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I always search to find whether my question is a duplicate or not before asking the question on Stack Overflow. But often I cannot find anything (maybe this is a language problem) and I ask my question. Then someone finds a duplicate question of my question and votes to close mine. So how can I avoid asking a duplicate question?

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What is there to solve? Your question will be closed as a duplicate of the earlier question, and that's just that. –  Yannis Aug 28 '12 at 8:41
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Besides searching (which you've done) it's also a matter of "experience". Some of us (me included) have spent far too much time here. So we have seen some questions come by more often. That makes it a lot easier to find the duplicate. –  Bart Aug 28 '12 at 8:42
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Don't feel too bad if your question is closed as a duplicate. You'll be helping others find answers too, by giving Stack Overflow, and by extension, search engines a different spelling of the same problem. –  Martijn Pieters Aug 28 '12 at 8:43
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@YannisRizos I think the OP meant he wanted to avoid asking duplicates. (i.e. have better luck finding them). I've rephrased the question to reflect that. –  Bart Aug 28 '12 at 8:48
    
@Bart Thanks for editing my post. –  Sai Ye Yan Naing Aye Aug 28 '12 at 8:52
    
as you type for a question it will be suggesting similar questions –  PrasoonMishra Sep 21 '12 at 12:19

2 Answers 2

up vote 11 down vote accepted

The only way to really avoid asking duplicate questions is to find them. You might think "Yes Captain Obvious, that's what I'm asking. How do I find them?". In all honesty, that is not always easy. (Have a look through my questions here on Meta. There are a couple of dupes. Even though I looked) Especially if there is a language gap or you don't know the exact terms to search for, finding the dupe might be hard. Just do the best you can, but don't worry about the occasional duplicate.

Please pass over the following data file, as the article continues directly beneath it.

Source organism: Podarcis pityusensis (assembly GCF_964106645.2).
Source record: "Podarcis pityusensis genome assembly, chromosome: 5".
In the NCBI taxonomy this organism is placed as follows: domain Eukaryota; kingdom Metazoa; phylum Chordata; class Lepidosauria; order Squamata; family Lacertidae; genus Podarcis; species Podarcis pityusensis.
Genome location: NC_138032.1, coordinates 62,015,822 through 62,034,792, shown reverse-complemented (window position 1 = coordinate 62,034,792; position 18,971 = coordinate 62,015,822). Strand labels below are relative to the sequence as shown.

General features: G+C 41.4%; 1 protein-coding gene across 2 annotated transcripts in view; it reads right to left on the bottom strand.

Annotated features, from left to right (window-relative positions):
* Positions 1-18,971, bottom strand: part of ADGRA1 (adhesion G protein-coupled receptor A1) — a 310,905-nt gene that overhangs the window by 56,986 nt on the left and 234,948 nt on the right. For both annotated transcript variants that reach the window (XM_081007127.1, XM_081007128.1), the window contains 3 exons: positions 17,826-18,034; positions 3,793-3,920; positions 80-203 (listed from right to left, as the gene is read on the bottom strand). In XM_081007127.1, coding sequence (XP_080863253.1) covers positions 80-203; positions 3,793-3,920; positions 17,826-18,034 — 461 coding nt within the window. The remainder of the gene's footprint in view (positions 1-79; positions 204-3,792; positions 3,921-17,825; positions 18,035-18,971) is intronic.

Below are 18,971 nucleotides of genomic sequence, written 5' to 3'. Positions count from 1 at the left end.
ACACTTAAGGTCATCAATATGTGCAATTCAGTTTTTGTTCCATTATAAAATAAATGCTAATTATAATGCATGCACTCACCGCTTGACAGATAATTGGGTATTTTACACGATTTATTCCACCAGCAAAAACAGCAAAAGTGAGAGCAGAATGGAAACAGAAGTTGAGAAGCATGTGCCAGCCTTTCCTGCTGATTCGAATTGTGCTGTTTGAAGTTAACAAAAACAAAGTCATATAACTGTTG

Duplicates are not always such a bad thing. Sure, they should most likely be closed or merged, but as Martijn also indicated, they help other users with a similar phrasing as yours find the duplicate question. So in a sense, you're helping others.

And the more you hang around here, the easier it will be for you to find the duplicate. Especially if you're active here on Meta, or within a particular tag, you'll see questions come by of which you know they've been asked before. That knowledge will help you to find duplicates more easily, as happened in the case of your question here on Meta.

So do the best you can to find them. But if on occasion you don't manage to, don't worry too much about asking a duplicate question. If that doesn't happen for the majority of questions you ask, you'll be just fine.

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Ironically, it is easier for experts to find duplicates than novices seeking answers, because experts know which terms are most significant, and the synonyms of significant terms, and which concepts are related. –  Raedwald May 17 at 10:34

But often I cannot find anything (maybe this is a language problem) and I ask my question. Then someone finds a duplicate question of my question and votes to close mine.

This is OK, and also shouldn't be considered surprising. Remember it's not your duplicate-finding ability versus someone else's duplicate-finding ability; it's instead your duplicate-finding ability versus the combined duplicate-finding ability of EVERYONE ELSE PUT TOGETHER. Put this way, it's clear that the latter is going to be more effective than the former!

The engine itself tries to offer something in between, something better than the asker alone, and it often works - many's the time when I have entered a question title and body just to get the automated possible-duplicate finder to find the dupe for me - after searching hasn't worked, of course. But there will always be times when we ourselves can't find it, but one of the thousands of other SO users can.

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